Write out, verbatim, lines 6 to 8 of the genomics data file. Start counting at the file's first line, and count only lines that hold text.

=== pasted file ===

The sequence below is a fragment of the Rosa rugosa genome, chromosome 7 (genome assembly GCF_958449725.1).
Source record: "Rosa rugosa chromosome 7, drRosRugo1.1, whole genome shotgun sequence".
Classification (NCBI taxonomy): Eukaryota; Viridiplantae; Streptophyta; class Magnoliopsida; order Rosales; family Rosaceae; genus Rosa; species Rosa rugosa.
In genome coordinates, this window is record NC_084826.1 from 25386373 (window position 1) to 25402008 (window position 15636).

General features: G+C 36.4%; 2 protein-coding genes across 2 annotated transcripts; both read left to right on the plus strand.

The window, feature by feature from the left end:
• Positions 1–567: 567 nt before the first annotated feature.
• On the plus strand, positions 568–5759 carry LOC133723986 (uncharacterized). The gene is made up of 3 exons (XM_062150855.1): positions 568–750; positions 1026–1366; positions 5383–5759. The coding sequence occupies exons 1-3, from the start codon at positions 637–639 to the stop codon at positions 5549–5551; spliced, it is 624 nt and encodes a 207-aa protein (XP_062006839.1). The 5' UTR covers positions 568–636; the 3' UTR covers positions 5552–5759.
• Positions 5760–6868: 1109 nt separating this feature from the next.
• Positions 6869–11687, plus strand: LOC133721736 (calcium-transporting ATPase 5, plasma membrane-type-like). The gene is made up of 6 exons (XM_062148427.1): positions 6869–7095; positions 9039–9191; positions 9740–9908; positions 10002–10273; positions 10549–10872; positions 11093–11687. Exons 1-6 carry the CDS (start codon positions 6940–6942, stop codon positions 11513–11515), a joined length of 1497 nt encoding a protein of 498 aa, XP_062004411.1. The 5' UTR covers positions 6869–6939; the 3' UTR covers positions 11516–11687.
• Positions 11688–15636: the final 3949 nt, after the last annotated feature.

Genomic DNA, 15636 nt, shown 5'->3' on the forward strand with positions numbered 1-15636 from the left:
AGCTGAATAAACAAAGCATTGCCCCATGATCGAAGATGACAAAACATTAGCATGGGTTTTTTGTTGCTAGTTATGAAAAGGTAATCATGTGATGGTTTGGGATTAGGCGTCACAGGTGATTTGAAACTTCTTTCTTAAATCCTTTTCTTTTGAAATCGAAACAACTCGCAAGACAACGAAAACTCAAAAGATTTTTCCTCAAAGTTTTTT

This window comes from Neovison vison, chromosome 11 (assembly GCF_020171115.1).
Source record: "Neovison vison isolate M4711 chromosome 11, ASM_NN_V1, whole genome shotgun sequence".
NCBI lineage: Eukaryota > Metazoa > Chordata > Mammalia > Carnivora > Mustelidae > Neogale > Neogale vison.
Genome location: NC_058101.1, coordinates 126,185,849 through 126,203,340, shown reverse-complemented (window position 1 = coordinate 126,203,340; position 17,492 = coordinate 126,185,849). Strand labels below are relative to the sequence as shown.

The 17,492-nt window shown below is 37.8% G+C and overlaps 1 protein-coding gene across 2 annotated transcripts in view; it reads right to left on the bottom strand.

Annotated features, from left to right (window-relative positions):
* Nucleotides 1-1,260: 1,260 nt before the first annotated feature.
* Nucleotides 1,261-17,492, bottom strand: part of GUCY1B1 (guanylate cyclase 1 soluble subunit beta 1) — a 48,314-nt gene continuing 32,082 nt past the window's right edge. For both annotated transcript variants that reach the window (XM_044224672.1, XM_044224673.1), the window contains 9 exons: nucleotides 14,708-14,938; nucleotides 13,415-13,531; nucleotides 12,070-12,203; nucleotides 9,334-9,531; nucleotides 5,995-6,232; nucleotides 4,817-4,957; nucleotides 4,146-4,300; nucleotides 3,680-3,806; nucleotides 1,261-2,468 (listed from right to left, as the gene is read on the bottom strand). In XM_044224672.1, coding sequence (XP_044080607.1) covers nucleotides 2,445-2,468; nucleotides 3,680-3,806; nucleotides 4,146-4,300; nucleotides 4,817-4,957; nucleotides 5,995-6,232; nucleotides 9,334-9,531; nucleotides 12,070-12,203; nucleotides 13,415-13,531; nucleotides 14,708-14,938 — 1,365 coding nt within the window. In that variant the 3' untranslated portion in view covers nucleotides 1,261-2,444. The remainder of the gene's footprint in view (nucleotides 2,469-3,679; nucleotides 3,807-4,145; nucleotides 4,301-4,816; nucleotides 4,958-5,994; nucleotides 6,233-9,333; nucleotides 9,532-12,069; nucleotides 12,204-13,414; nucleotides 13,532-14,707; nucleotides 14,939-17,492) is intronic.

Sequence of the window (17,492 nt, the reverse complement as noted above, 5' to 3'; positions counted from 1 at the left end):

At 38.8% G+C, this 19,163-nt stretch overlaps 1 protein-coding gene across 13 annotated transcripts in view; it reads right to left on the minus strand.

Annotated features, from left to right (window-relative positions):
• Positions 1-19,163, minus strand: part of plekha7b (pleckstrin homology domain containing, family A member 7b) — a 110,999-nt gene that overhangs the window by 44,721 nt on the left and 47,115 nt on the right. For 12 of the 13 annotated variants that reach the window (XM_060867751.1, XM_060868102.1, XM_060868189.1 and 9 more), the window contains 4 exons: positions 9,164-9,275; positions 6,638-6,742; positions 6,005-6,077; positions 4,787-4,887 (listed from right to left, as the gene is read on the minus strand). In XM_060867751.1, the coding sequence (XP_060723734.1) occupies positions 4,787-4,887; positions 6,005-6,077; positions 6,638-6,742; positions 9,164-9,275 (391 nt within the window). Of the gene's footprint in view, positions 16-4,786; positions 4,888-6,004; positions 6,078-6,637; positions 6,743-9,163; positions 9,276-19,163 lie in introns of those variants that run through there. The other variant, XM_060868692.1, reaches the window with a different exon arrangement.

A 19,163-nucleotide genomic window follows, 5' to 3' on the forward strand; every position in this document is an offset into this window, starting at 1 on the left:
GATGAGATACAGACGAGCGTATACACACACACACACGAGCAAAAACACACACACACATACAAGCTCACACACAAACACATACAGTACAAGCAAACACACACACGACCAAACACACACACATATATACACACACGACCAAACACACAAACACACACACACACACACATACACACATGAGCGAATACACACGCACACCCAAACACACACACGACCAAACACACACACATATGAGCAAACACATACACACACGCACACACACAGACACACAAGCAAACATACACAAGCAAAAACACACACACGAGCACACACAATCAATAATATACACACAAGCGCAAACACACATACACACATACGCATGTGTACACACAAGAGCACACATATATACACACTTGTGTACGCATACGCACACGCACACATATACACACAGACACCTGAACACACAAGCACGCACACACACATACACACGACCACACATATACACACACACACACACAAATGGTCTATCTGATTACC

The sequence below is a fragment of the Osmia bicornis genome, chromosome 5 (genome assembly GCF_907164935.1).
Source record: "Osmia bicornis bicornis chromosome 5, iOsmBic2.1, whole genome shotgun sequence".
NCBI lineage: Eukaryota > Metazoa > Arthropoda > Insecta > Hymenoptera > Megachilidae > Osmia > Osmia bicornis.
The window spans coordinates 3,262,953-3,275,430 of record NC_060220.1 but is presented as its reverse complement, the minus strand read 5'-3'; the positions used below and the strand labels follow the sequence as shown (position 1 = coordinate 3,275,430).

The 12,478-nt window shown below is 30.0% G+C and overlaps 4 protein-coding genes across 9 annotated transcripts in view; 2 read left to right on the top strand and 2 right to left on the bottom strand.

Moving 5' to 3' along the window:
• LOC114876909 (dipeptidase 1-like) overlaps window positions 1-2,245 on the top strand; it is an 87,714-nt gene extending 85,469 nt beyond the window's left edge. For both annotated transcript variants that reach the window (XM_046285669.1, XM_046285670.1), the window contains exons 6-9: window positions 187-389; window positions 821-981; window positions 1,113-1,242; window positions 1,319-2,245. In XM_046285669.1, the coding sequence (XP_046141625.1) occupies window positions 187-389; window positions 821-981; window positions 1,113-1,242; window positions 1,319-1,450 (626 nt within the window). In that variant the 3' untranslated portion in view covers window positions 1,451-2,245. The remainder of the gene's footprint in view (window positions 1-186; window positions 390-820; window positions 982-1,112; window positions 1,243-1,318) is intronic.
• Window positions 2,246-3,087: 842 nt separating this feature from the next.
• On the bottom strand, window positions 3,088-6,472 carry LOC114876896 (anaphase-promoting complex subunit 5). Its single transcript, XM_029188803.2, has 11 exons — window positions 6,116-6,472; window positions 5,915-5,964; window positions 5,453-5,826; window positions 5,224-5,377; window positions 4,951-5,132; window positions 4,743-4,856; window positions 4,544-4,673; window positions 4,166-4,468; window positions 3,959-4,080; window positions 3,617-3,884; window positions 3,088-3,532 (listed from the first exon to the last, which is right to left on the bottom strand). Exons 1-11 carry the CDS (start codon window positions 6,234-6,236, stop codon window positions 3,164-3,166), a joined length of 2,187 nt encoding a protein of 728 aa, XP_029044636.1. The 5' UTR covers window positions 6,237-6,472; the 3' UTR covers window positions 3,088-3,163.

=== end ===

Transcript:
The window, feature by feature from the left end:
• Positions 1–567: 567 nt before the first annotated feature.
• On the plus strand, positions 568–5759 carry LOC133723986 (uncharacterized). The gene is made up of 3 exons (XM_062150855.1): positions 568–750; positions 1026–1366; positions 5383–5759. The coding sequence occupies exons 1-3, from the start codon at positions 637–639 to the stop codon at positions 5549–5551; spliced, it is 624 nt and encodes a 207-aa protein (XP_062006839.1). The 5' UTR covers positions 568–636; the 3' UTR covers positions 5552–5759.